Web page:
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Bilingual Education Needs Wider Acceptance

A teacher sits on the floor and talks with two Latino students who are working on an activity together, writing down responses on a clipboard.

There are no former teachers in the U.S. Supreme Court, but that fact has not stop the justices from ruling on the effectiveness of bilingual education.

In deciding whether English language learner students in the Nogales Unified School District in Arizona were granted equitable opportunity under the law to learn English, the Court’s conservative wing, in the 2009 case Horne v. Flores, not only ruled in favor of the school district but wrote that “research on ELL instruction indicates there is documented, academic support for the view that SEI (structured English immersion) is significantly more effective than bilingual education."

A new book from the College's Aria Razfar, PhD, associate professor of curriculum and instruction, is making the case that the justices' ruling was misguided.  His recent book “Applying Linguistics in the Classroom:  A Sociocultural Perspective,” argues that failing to value and leverage heritage languages and linguistic repertoires is producing a negative impact on multilingual students’ academic outcomes.  With co-author Joseph Rumenapp, PhD Curriculum and Instruction student at the College, Razfar calls for a new way of viewing the multilingual speaker.

“We need to see the multilingual speaker as a unified whole, as someone striving for coherence across different experiences,” Razfar said. “We are not dividing by adding language but showing the depth of connections we actually have.”

Razfar and Rumenapp’s book presents tools for educators to think about and implement linguistic teaching strategies in the classroom in a process Razfar calls “languaging,” developing a metalinguistic awareness and an ability to reflect on teaching in a detailed way.  The goal is for teachers to develop capacity to engage in conversations with students that prompt students to think about their own language practices and how language impacts their lives.  In school environments in which native language is not always validated, these conversations become more crucial.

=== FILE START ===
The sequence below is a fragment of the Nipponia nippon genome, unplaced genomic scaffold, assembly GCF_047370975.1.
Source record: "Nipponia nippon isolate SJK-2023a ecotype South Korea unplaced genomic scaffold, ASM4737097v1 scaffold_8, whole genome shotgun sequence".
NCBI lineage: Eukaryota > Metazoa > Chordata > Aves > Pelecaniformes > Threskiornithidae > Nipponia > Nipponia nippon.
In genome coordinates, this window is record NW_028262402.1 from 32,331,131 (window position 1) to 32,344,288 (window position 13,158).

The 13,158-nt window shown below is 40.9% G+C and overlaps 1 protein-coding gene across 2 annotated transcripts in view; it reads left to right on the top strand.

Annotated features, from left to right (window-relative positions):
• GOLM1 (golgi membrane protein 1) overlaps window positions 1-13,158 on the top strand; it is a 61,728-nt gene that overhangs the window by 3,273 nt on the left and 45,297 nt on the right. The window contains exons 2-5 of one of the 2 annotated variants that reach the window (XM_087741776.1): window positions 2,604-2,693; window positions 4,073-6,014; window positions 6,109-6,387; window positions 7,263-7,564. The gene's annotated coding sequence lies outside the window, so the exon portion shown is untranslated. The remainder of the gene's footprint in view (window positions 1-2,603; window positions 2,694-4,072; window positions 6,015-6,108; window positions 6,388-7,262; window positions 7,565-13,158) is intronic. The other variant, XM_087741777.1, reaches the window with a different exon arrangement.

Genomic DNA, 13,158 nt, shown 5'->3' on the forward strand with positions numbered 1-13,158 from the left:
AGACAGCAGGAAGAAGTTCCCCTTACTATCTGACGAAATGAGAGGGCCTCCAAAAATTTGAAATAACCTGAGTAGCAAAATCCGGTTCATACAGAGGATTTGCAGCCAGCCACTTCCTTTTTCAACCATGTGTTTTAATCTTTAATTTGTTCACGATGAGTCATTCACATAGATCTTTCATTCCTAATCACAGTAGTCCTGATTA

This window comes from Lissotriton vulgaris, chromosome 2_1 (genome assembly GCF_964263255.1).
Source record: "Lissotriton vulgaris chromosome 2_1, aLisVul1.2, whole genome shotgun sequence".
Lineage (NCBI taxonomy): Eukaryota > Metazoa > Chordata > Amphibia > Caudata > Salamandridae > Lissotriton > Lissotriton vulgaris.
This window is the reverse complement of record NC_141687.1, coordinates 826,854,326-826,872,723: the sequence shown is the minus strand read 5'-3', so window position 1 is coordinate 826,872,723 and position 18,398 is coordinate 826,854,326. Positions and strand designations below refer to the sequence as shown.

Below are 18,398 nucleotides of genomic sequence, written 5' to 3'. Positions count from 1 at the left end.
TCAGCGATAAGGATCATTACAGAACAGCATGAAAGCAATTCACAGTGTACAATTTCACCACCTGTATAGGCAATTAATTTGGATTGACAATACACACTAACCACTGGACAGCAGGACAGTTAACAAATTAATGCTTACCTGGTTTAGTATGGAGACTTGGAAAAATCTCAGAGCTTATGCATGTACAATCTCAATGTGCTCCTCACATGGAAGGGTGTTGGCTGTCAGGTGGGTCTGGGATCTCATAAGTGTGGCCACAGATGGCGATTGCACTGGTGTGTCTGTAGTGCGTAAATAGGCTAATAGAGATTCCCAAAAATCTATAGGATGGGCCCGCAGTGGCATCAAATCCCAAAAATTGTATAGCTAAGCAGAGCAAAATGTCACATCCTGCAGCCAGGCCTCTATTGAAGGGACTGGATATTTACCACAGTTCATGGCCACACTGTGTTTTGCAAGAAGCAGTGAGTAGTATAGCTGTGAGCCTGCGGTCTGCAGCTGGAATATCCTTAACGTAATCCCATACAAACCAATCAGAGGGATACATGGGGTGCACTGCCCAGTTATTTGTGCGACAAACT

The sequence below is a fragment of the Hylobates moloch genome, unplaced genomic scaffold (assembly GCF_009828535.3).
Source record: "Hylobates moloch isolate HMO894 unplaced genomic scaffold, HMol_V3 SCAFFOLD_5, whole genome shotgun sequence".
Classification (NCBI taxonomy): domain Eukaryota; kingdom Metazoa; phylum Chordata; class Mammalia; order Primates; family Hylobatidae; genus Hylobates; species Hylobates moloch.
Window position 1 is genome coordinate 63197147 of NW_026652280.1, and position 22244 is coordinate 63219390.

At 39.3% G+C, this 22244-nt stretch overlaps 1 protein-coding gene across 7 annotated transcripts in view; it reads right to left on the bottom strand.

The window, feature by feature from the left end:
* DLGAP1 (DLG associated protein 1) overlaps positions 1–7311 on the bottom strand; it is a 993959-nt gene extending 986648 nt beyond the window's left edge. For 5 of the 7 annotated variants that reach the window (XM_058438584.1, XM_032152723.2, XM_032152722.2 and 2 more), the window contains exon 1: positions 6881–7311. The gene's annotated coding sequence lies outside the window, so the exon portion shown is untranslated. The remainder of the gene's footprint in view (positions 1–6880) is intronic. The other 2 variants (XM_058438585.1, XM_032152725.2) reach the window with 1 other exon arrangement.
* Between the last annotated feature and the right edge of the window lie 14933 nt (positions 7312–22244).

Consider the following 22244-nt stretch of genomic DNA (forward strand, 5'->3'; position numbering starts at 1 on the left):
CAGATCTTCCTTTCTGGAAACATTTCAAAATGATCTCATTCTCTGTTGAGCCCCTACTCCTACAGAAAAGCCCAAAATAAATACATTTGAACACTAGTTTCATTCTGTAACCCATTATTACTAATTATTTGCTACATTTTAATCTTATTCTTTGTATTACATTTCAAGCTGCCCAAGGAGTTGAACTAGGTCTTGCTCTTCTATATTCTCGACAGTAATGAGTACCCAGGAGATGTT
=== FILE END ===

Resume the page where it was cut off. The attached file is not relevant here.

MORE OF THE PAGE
The book focuses the strategies through the lens of six frames of identity:  nature, institutional, discursive, affinity, learner and solidarity.  Teaching language through feedback and positive correction with empathy is the key standard for developing solidarity.

For example, teachers may focus on corrective feedback in reading and writing based on an acceptable linguistic form.  Razfar wants to push teachers to make sure they have an explanation for students why certain linguistic forms are correct.  A native Mandarin speaker learning English may discover the sounds signified by the letters R and L in the respective languages are the same sound; native Mandarin speakers would not hear a difference.  A teacher would be well-served to point out that an error made by students in this case is systematic, not random.  Corrective feedback that a student interprets as not valuing their identity can lead to student shutdown.

Narrative can be a useful tool for understanding culture and cultural expectations.  Our relationships, our errors, our foibles and our successes are all stories that are told, and the syntax of those narratives can be employed to infer the implicit values of a cultural system.

Another lesson for teachers focuses on the International Phonetic Alphabet, as teachers learn the sounds of all languages through one unified alphabet.  A further step studies the phoning of multiple languages through contrastive analysis, and a final step looks at the sociocultural and semantic subtleties of language.

Razfar and Rumenapp advocate for these strategies because they argue the current environment for multilingual students is far from ideal.  Students who do not fit into the monolingual standard are generally marginalized.  Requiring students to assimilate into the dominant language and give up linguistic repertoire takes away tools that could help students improve as overall learners.  Razfar envisions what he calls a “truly just society” that is not just multilingual for multilingual kids, but multilingual for all to reduce differentiated status between languages and cultures.

“In outcomes and in the achievement gap, we are far away from the ideal,” Razfar said. “We know gaps exist but we don’t know how to reduce that gap in the moment-to-moment interaction of our lives.  Linguistics can be part of that toolkit, giving us a different consciousness to help us see those gaps disappear.”